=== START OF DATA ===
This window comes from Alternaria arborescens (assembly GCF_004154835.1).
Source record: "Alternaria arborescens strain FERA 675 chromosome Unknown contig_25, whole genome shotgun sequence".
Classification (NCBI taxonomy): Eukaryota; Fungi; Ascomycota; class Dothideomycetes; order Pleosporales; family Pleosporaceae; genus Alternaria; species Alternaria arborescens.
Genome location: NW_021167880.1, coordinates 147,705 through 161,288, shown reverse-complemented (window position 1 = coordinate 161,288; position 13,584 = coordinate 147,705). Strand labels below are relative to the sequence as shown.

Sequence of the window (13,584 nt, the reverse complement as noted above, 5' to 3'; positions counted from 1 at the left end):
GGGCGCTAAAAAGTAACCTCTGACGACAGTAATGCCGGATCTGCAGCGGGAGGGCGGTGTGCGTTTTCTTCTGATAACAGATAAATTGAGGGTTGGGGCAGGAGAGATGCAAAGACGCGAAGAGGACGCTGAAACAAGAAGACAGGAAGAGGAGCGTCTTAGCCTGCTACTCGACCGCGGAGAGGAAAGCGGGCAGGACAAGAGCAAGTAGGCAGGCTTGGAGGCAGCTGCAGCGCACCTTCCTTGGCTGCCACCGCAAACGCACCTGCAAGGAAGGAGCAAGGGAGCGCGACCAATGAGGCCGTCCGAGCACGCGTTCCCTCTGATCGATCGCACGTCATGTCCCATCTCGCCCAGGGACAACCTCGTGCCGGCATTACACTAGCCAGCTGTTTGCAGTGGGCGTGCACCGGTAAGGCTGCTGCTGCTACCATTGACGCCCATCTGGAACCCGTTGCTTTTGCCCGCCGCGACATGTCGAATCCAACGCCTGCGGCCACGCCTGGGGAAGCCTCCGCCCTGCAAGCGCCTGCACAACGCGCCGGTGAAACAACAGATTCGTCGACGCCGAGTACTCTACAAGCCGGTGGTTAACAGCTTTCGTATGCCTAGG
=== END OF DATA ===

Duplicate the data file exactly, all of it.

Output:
This window comes from Alternaria arborescens (assembly GCF_004154835.1).
Source record: "Alternaria arborescens strain FERA 675 chromosome Unknown contig_25, whole genome shotgun sequence".
Classification (NCBI taxonomy): Eukaryota; Fungi; Ascomycota; class Dothideomycetes; order Pleosporales; family Pleosporaceae; genus Alternaria; species Alternaria arborescens.
Genome location: NW_021167880.1, coordinates 147,705 through 161,288, shown reverse-complemented (window position 1 = coordinate 161,288; position 13,584 = coordinate 147,705). Strand labels below are relative to the sequence as shown.

Sequence of the window (13,584 nt, the reverse complement as noted above, 5' to 3'; positions counted from 1 at the left end):
GGGCGCTAAAAAGTAACCTCTGACGACAGTAATGCCGGATCTGCAGCGGGAGGGCGGTGTGCGTTTTCTTCTGATAACAGATAAATTGAGGGTTGGGGCAGGAGAGATGCAAAGACGCGAAGAGGACGCTGAAACAAGAAGACAGGAAGAGGAGCGTCTTAGCCTGCTACTCGACCGCGGAGAGGAAAGCGGGCAGGACAAGAGCAAGTAGGCAGGCTTGGAGGCAGCTGCAGCGCACCTTCCTTGGCTGCCACCGCAAACGCACCTGCAAGGAAGGAGCAAGGGAGCGCGACCAATGAGGCCGTCCGAGCACGCGTTCCCTCTGATCGATCGCACGTCATGTCCCATCTCGCCCAGGGACAACCTCGTGCCGGCATTACACTAGCCAGCTGTTTGCAGTGGGCGTGCACCGGTAAGGCTGCTGCTGCTACCATTGACGCCCATCTGGAACCCGTTGCTTTTGCCCGCCGCGACATGTCGAATCCAACGCCTGCGGCCACGCCTGGGGAAGCCTCCGCCCTGCAAGCGCCTGCACAACGCGCCGGTGAAACAACAGATTCGTCGACGCCGAGTACTCTACAAGCCGGTGGTTAACAGCTTTCGTATGCCTAGG